The first post I wrote after the last election was this one – Education: Fragility and Fragmentation. Since that time there have been a constant stream of reforms oozing out of Sanctuary Buildings, only recently stemmed by the arrival of a new Secretary of State.
The fragmentation of the system is disquieting. There are too many different types of schools, too many different routes to ITT, to many accountability responsibilities. Even the SoS and the HMCI cannot seem to easily agree on what can be inspected and how. We have LAs and MATs and RSCs. We have GBs and LGBs and Trusts. To paraphrase Feynman, anyone who says they understand the school system doesn’t understand the school system.
This miasma of change has left a system which appears to many to be on the verge of breaking point. Certainly many of those at the sharp end tasked with implementing the reforms are worn to the bone. In-between writing regularly to Nick Gibb, each time persuading him to backtrack ever so slightly on a firmly held principle, OFQUAL issue what seem like weekly updates to its reform timeline as the SoS issues soothing words about workload.
Yet still the reform agenda continues:
- the universities want the AS back (“Oh no they don’t” – shut up, Cummings);
- the CBI want to scrap GCSEs;
- Liz Truss wants us to make more cheese – no, sorry, wrong department;
- the more lunatic fringe of the Conservative party want more Grammar schools;
- Nick Clegg wants, well, anything that might win votes;
- the shadow SoS seems to want to specify individual lesson plans for History;
- HMCI wants to run everything and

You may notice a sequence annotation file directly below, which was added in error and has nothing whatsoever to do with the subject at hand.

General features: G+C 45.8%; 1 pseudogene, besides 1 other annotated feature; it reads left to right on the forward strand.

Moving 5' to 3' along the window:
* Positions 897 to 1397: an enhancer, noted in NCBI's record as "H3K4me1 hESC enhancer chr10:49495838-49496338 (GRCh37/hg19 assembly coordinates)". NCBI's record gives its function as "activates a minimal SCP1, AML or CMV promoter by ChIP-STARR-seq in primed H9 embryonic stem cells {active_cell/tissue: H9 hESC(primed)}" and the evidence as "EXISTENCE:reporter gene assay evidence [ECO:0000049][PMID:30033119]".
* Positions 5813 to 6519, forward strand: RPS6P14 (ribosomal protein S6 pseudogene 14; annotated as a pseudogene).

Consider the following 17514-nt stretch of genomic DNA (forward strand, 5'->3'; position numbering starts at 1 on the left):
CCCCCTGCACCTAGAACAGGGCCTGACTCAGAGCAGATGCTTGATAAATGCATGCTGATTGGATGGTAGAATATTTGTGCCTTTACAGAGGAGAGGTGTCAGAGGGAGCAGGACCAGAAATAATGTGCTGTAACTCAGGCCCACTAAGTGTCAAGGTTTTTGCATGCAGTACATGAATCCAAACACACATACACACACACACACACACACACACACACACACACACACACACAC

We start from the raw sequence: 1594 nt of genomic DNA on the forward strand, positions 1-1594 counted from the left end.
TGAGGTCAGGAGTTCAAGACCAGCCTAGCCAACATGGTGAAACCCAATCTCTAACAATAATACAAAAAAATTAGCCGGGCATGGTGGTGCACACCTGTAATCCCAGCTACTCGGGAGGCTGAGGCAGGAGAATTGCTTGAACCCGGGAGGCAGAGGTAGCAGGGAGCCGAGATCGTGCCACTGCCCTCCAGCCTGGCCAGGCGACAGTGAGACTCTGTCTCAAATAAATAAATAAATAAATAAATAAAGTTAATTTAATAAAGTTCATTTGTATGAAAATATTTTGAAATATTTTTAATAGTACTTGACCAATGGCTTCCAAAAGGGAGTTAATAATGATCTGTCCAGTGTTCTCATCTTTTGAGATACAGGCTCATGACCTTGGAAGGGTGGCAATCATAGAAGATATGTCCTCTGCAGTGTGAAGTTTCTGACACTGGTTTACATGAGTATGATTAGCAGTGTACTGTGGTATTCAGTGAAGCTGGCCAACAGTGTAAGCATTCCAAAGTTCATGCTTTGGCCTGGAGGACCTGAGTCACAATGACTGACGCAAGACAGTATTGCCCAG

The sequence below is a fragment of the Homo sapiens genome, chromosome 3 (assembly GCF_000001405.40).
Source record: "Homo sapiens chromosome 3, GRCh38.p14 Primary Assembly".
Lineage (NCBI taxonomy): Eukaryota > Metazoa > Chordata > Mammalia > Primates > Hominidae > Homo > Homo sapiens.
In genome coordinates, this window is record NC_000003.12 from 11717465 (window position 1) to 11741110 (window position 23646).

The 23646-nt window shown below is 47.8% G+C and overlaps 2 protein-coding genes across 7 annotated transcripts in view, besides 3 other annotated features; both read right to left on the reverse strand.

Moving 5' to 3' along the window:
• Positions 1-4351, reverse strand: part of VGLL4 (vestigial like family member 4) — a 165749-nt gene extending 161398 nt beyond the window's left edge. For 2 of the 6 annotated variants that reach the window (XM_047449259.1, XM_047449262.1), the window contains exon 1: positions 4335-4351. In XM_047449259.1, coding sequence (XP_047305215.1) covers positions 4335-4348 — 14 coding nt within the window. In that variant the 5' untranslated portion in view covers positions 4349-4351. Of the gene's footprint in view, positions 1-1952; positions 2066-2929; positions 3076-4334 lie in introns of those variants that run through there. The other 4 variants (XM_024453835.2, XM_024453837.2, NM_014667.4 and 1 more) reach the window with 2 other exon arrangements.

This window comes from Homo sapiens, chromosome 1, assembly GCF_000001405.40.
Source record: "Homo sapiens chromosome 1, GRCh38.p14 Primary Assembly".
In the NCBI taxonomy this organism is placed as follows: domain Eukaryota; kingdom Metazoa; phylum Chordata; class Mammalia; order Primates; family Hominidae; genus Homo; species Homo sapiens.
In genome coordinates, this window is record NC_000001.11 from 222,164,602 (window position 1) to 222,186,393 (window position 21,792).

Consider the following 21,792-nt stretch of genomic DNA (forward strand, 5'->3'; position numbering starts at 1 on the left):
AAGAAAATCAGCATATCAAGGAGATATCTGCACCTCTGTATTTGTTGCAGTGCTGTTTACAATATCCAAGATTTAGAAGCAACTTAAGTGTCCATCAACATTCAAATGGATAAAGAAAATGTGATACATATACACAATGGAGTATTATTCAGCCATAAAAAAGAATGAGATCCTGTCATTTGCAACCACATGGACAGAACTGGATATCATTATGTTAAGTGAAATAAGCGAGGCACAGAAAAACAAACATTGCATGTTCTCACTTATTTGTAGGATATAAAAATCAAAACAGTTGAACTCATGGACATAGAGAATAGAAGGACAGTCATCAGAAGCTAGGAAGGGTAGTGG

- the SoS just wants to be loved (or maybe just not hated by the Chief Whip).
So currently we have sufficient pent-up change built into the system to take us through to 2019, or almost up to the election after next. Even if there are no new reforms the system will be running to keep up with itself through the useful legislative life of the next parliament.
A system which rests in a fragile state.
So I have an idea.
It won’t be popular. Well, not with the people it’s aimed at, anyway.
The next SoS has the opportunity to be remembered long after their period of office. And it will need a very special person to do this.
I’d liken the current situation in education as akin to my kitchen an hour or two before Christmas dinner was served. I knew what I had to produce. I had all the ingredients ready in the fridge or on the work surfaces. I knew how to prepare each component part. I just had to find a way to do it all in the right order, getting the right help from the rest of the family, and get it on the table at the right time. Without passing out from the heat in the kitchen. Lets be clear. I didn’t decide what we were having. Nor did I do the shopping that got it to this point. But everyone was really pleased with the resulting meal and thanked me for it.
I did the boring bit. The peeling, the chopping, the cleaning, the slicing, the putting in and out of the oven and the serving up, the washing of the pans as I went along. All the little thankless chores that in the end, enable the serving of a good meal. I created nothing new. No great ideas needed. Just organisation and efficiency.
That’s what I want the next SoS to do. I want them to create the whole from the existing sum of parts. And at the moment it is very much a list of parts. So we want no more new things. No more “bright” ideas. We want all the ingredients we have been given properly prepared and served. We need someone to bring it all together and make it work. Not a visionary, but a manager. Not an architect, but a builder. Not a Heston, but a Delia.
It may seem like political drudge work, but whoever manages to bring order from this chaos will be a hero, lauded for their achievements.
Isn’t that what a politician really wants?